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  1. #1
    Join Date
    Nov 2009

    Default How much do I insure my rental for?

    Hi there! I have a three bed rental property in Auckland with a value of $700k. It's 172m2 in floor area.
    Two questions:
    a. What level would you set the excess to reduce premiums (currently $1000)?
    b. How much of the value of the property should I insure for - been told $3000/m2?

    Many thanks!
    Last edited by Fuzzywuzzy; 04-05-2018 at 08:23 PM. Reason: typo

  2. #2
    Join Date
    Sep 2004


    It's probably prudent to pay for an insurance valuation, then provide that to your broker/insurer.
    It is even possible that insurance coys will require one, nowadays.
    Keep in mind that the Certificate of Insurance (or whatever it's called) is about the cost to re-build, not about current market value.
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  3. #3


    Also remember there is a cost of demolition and landscaping and then soft furnishings that are not part of the quoted $/m2 rebuild cost.

  4. #4
    Join Date
    May 2008


    There's a quick formula that I use that can save you $1000 from not paying a valuer:
    1. If the house is a 1950s weatherboard 3 bedrooms - $500,000
    2. If the house is a 1980s 4 bedroom, double garage - $1,000,000
    3. If it's a recent, expensive, quality house - $1,500,000

    Don't worry if your house doesn't closely match my descriptions.
    There's not much difference in premiums.
    If you own a house in the 1.5m range - don't penny pinch over a few hundred $$.
    There, send me $100 and keep $900 in your pocket.

  5. #5


    Quote Originally Posted by Don't believe the Hype View Post
    Also remember there is a cost of demolition and landscaping and then soft furnishings that are not part of the quoted $/m2 rebuild cost.
    Would this also covered as part of your home insurance pay off?

  6. #6


    Demo can cost $10-$20k.

    If you insure a 100m2 house for $200k I.e. $2000/m2 the payout would need to cover demo, site prep then rebuild.

  7. #7
    Join Date
    May 2007


    Is it a simple flat site, with easy access? Or multi levels, retaining walls, unstable foundations etc.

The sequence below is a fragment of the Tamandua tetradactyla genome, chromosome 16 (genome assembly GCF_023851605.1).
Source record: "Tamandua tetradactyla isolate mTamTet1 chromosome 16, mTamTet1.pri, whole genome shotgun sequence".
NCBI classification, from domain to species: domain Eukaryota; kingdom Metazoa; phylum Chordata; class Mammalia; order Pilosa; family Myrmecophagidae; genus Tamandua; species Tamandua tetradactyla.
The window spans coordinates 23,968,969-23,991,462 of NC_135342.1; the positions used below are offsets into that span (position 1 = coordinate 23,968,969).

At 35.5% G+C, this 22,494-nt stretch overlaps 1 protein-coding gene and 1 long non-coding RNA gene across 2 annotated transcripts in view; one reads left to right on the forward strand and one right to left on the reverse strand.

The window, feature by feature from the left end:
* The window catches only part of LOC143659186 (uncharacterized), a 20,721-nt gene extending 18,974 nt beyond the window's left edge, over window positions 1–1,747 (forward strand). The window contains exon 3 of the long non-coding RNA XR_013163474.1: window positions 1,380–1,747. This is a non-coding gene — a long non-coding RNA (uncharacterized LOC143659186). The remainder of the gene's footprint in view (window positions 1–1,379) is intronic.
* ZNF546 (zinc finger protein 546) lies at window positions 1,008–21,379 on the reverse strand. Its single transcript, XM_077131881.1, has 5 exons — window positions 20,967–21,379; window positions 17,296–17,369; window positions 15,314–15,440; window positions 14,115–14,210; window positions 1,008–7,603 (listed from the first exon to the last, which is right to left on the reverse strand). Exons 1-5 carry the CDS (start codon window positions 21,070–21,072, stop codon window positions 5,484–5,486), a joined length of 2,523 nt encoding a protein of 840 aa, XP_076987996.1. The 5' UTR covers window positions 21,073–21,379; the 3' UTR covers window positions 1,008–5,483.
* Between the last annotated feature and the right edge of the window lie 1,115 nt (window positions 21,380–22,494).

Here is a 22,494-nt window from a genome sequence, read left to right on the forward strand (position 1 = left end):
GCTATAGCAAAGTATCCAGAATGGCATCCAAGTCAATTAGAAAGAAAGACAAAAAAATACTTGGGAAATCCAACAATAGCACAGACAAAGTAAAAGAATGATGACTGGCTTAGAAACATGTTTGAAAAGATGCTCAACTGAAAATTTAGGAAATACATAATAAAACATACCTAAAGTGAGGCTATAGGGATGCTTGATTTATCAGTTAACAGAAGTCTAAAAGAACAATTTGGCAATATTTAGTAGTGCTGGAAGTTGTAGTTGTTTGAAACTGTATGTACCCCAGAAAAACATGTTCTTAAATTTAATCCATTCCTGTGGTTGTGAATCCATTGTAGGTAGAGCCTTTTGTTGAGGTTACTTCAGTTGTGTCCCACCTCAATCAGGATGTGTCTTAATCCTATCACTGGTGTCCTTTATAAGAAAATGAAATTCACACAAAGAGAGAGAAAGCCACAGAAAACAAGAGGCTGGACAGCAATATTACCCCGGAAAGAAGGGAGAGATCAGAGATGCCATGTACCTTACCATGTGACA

How much should you insure it for? cost to replace it to the same standard. So this might include
    - demolition
    - removal of rubish, materials
    - asbestos removal plan?
    - redoing piles, retaining walls
    - rebuilding the house

    My preference would be that once completed, I have a whole property, not just 2/3rd's of it replaced, so I over insure if anything. And as has been mentioned above, if you go slightly higher the premiums are virtually the same anyway.

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  8. #8


    Sorry might have misunderstood the concept. Do you mind to explain a bit?

    So if i have a "total lost" for my insured house, will the insurer will give me the full lumpsum of the insured $$ that i may use as it may or are they going to drip feed me for the cost of replacing the house which they have complete flexibility to say "nah we're not gona pay for that"?

  9. #9


    Ask your insurer/broker. I have been told by my broker that it is replacement cost, not "market value". Replacement cost needs to include demolition, council, architect etc. I don't know if it covers mortgage payments in the interim actually, must look into that.
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  10. #10


    I agree that the mortgage payments are a worry, Nick G. If tenants can't live in the house and the rent stops coming in, how does one keep paying the mortgage? And even if you can cover this from other rentals/incomes, what if the event was widespread like the Chch earthquake?

    Those of you in Chch, how did you manage during this time?



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